Office and residential values suffered declines in 2022

Industrial property in south-west Dublin was the strongest as average values rose by 5.9pc

Donal Buckley

The value of Irish investment properties fell in 2022 and the pace of decline accelerated in the last quarter of the year according to two key indices.

The larger index, MSCI/SCSI Ireland Quarterly Property Index which monitors over €9bn of direct Irish property assets, saw capital values fall 4.5pc in quarter four bringing the annual rate of decline to 6.2pc. This quarter also saw the worst quarter for capital values since September 2011, MSCI says.

This index is considered the authoritative monitor of the performance of the Irish commercial property market.

The longer-running but smaller JLL Property index reports similar trends and shows the decline over the last six months to 6.6pc.

It says that the fall came despite a slight rise in rents.

JLL says it was this sector’s first year-end annual decline since 2012 which it attributes to outward yield movement.

Max Reilly, chair of the SCSI’s Commercial Agency Group and director of JLL, attributed the softer market to increased interest rates which “have made investing more expensive, and investor return requirements have been adjusted to allow for the increased costs.

The cash buyers have also increased their return requirements as the opportunity cost also needs to be reflected”.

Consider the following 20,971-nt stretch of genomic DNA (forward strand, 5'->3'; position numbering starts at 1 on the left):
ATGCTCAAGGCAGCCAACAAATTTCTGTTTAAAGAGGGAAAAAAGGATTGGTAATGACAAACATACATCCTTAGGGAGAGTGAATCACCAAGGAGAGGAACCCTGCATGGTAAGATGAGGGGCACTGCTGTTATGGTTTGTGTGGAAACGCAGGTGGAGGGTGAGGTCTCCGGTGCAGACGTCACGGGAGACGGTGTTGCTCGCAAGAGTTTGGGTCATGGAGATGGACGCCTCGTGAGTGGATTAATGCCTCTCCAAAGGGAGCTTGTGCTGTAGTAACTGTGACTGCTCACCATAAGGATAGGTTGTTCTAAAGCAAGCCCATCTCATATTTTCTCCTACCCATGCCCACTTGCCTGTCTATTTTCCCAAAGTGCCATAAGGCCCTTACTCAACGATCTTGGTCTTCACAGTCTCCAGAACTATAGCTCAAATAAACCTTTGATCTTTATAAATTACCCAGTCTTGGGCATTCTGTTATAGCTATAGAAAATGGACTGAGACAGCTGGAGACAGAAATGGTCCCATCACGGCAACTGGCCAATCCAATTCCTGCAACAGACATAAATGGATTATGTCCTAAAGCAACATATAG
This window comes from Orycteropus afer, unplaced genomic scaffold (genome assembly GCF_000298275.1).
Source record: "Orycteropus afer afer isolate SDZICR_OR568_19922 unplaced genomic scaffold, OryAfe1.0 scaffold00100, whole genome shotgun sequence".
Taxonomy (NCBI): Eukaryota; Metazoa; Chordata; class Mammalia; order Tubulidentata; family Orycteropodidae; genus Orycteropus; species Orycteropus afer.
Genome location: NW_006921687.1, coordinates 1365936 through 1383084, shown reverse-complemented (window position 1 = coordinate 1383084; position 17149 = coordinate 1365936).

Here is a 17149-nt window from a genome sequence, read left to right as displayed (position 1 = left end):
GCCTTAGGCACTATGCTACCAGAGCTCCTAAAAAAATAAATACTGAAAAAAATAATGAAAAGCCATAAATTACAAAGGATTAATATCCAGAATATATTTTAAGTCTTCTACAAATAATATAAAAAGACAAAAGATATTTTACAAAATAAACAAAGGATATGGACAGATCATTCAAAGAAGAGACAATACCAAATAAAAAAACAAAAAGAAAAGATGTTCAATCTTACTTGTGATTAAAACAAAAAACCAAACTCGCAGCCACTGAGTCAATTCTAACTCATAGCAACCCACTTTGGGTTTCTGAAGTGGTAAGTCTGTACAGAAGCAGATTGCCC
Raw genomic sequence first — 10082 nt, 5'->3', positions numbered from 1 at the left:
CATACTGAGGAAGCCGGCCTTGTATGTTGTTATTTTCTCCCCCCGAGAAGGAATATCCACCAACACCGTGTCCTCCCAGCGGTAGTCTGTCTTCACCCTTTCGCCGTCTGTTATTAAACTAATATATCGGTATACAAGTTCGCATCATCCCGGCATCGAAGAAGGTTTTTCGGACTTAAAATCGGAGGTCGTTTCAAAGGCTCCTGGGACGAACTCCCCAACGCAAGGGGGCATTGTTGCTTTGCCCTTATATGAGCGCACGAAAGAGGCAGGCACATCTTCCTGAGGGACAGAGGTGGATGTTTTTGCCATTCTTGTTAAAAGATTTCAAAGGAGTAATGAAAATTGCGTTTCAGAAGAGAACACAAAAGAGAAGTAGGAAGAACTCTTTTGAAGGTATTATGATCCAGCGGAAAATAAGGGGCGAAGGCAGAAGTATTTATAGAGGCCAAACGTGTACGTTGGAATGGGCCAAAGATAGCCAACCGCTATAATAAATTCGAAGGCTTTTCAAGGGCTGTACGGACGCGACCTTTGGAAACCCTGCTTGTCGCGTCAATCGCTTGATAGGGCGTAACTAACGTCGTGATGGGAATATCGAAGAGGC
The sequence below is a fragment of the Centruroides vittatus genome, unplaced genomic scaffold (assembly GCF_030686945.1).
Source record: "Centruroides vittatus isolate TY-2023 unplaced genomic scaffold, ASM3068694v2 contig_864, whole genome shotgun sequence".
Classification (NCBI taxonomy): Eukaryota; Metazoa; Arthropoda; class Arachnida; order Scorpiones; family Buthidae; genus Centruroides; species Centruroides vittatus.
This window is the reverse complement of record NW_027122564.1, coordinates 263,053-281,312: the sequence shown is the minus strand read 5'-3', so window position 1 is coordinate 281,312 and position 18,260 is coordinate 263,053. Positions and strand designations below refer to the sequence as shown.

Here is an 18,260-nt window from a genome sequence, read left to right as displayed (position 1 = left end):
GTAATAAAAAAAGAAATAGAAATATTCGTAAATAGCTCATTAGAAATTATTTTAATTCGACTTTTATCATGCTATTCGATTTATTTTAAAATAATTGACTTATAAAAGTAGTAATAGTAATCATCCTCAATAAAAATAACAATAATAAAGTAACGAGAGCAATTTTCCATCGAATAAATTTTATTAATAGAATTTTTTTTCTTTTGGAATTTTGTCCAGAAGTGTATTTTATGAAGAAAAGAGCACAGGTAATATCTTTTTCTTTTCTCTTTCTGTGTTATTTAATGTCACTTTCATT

“The positive news… is that investors – local and international – still have a requirement to invest in real estate. However, it is now a matter of timing and the market producing a verifiable pricing base, through transactions, to reinstate stable values.”

MSCI estimates that the decline in office values was 7.8pc for the year.

Meanwhile, Colm Lauder of Goodbody stockbrokers said that Dublin 4 offices, which includes those in the Ballsbridge area, saw their values fall 12.4pc over 2022.

On the plus side “industrial property in south-west Dublin (was) the strongest as average values rose by 5.9pc, driven by continued robust rental value growth. The largest and most liquid investment market, central Dublin offices, posted a -4.8pc value decline in Q4, resulting in a 7.2pc (annual) decline,” Mr Lauder adds.

Retail values declined by 4.5pc in Q4 and by 6.2pc for the year. JLL’s index shows residential investment property values decline 4.1pc over the last six months of 2022.

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